Scotland is a net exporter of electricity to the rest of the UK, so Longannet’s output was partly exported and had to use the transmission system to access demand in the rest of the UK, with associated high transmission charges. On the other hand, the London Array wind farm for example, has a shorter distance to transmit, with associated lower charges.
Longannet faced a generation tariff of £18.02/kW in 2014/15, whereas London Array’s tariff was £1.43/kW.
Longannet was an old (relatively inefficient), coal-fired (exposed to the same challenging economics facing all coal-fired plants), and Scottish located (hence facing high transmission charges) generator. As a result of these high operating costs, it closed in 2016 when it failed to win a contract from National Grid.
But these same transmission charges which contributed to Longannet’s high cost base and hence to its closure, are a function of Scotland’s net exports of electricity, which are reduced by Longannet’s closure.
Did Longannet’s closure cause charges in Scotland to be lower as less excess energy had to be transmitted south?
Calculating the effect of Longannet’s closure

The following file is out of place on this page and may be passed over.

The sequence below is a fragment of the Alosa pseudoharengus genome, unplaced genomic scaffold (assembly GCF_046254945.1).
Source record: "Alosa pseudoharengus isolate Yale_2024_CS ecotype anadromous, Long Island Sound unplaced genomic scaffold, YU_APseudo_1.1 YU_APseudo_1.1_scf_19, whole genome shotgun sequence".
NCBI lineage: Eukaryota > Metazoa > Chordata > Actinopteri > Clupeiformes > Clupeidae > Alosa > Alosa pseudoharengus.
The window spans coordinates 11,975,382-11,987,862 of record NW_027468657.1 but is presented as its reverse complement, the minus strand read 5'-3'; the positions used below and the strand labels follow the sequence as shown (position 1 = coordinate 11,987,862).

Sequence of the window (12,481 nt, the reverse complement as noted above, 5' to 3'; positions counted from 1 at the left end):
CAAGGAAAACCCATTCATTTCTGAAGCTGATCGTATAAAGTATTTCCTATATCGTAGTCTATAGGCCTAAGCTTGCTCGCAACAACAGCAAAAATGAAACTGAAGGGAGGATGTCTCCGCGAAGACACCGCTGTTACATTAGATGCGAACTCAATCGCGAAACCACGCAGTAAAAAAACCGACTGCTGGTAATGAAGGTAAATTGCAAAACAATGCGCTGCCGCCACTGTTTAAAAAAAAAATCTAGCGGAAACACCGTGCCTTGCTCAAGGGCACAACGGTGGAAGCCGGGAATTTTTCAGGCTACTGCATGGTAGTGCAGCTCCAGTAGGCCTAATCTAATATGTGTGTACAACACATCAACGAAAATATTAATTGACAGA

National Grid calculates the distance that energy is transmitted from generators in a “zone”, and uses this to form a tariff via the annualised cost of the line being used. The effect is that all generators in a zone face the same tariff.
Using a simple model, we can simulate the closure of a station like Longannet, decreasing the distance that energy is transmitted. Longannet’s closure should have caused downward pressure on generation tariffs in Stirlingshire and Fife area, but also on overall charges in Scotland. As generation as a whole decreases in Scotland, all tariffs in Scotland should go down.
This above chart shows the tariffs from our model against the actual tariffs given by National Grid for zones around and including Longannet’s zone, indexed to 2013.
What does this mean?
Scotland has large renewable potential with scope for wind, hydro and tidal generation. However, these must be located where the wind or water is, not where demand is. The high transmission charges faced by such generators – as a result of Scotland’s net export of electricity – add to the costs of developing this renewable potential, and so, at the margin, must deter some investment.
Closing existing conventional non-renewable generators like Longannet, by lowering transmission charges in Scotland, boosts incentives to build new generators. This mitigates the job loss numbers mentioned in the introduction. Further, the new generators can be low carbon sources, helping to reach the Scottish Government’s climate change target.
National Grid use different tariffs depending on generator type – especially relevant to intermittent renewables. Taking the project forward will involve exploring the effect of these different charges and simulating how new renewable generators will face transmission costs as they replace older conventional generation.
 For example, the transmission component of a customer’s electricity bill in North Scotland – where there is lots of generation – is £21 per year, whereas in London and South England it is £37 per year (2015 prices).